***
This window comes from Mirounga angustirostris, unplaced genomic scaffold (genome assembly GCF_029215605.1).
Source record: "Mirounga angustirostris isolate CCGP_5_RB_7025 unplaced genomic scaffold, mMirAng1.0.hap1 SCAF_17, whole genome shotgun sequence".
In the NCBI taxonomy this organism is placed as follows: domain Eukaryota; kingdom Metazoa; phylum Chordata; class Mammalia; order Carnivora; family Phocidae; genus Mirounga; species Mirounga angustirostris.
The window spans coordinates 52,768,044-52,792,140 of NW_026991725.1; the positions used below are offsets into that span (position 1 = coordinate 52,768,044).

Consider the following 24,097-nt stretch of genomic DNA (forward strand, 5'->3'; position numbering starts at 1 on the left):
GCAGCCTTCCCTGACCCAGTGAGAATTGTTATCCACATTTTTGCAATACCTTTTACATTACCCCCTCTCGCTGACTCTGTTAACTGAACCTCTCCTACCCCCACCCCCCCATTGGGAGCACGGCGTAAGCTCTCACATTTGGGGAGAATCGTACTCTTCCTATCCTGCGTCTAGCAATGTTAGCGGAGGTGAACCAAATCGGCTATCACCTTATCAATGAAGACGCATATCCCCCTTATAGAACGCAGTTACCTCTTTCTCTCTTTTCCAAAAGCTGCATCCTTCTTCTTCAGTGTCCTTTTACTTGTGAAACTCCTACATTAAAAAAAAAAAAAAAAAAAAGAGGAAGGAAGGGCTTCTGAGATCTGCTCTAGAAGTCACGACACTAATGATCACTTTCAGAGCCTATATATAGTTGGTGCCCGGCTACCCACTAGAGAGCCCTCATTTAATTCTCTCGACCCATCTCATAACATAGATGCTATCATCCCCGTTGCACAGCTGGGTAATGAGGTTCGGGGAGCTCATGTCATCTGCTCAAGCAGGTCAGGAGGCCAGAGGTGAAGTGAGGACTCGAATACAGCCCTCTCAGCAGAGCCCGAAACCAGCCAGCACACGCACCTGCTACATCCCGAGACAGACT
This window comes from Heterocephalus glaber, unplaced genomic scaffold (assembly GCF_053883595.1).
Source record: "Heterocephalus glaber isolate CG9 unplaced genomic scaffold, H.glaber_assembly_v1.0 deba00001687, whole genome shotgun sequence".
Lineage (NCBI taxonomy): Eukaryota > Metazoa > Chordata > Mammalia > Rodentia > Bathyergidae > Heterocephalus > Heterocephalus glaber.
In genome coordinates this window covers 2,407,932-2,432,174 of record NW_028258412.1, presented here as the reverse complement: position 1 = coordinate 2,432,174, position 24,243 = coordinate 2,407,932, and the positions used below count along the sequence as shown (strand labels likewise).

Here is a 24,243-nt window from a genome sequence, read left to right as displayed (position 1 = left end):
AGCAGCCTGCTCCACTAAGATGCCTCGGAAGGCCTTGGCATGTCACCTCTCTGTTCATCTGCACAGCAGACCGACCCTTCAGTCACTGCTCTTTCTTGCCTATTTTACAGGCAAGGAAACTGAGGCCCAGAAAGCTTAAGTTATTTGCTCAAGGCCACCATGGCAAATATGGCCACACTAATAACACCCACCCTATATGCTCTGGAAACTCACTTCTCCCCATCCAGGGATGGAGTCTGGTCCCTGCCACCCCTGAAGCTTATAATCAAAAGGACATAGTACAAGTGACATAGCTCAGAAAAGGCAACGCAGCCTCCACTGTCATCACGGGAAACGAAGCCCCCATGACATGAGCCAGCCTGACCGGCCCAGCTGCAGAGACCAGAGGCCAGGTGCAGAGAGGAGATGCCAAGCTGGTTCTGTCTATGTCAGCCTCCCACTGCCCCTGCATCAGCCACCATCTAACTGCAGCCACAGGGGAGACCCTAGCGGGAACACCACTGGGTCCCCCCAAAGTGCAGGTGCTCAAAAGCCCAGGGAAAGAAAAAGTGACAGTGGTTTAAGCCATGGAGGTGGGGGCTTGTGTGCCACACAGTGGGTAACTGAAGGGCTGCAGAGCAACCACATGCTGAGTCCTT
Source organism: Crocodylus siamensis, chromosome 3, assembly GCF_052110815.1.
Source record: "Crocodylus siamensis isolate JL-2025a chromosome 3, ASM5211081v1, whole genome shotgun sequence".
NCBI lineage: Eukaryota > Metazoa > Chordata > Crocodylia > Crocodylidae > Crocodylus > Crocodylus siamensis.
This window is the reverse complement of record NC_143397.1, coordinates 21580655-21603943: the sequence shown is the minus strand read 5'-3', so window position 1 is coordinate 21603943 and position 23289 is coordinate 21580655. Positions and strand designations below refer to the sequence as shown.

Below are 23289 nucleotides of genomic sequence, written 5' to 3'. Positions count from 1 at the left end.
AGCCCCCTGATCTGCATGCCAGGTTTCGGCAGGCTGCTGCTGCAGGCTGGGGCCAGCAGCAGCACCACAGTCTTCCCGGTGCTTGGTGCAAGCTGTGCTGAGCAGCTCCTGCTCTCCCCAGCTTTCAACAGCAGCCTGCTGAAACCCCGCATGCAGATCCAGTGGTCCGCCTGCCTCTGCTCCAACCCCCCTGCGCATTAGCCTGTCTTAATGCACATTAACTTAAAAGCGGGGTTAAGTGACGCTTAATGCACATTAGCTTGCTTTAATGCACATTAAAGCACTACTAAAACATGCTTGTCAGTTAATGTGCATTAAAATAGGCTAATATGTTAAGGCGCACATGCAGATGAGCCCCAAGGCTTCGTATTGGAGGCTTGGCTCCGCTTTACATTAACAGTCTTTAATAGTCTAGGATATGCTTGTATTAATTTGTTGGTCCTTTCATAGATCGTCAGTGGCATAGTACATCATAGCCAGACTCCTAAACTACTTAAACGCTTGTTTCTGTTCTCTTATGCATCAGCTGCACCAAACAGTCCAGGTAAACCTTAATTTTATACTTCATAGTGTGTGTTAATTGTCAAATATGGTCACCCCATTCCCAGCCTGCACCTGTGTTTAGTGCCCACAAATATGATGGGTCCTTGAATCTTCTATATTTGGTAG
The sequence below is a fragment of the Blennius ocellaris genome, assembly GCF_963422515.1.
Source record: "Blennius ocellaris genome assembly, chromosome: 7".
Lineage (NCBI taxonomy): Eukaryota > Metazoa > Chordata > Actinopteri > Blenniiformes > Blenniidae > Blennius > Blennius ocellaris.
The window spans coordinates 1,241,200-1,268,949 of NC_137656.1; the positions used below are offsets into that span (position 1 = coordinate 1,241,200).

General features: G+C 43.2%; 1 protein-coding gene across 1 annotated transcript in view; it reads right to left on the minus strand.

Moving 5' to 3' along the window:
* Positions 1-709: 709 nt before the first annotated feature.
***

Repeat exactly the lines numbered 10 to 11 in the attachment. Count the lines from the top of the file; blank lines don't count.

In genome coordinates this window covers 2,407,932-2,432,174 of record NW_028258412.1, presented here as the reverse complement: position 1 = coordinate 2,432,174, position 24,243 = coordinate 2,407,932, and the positions used below count along the sequence as shown (strand labels likewise).

Here is a 24,243-nt window from a genome sequence, read left to right as displayed (position 1 = left end):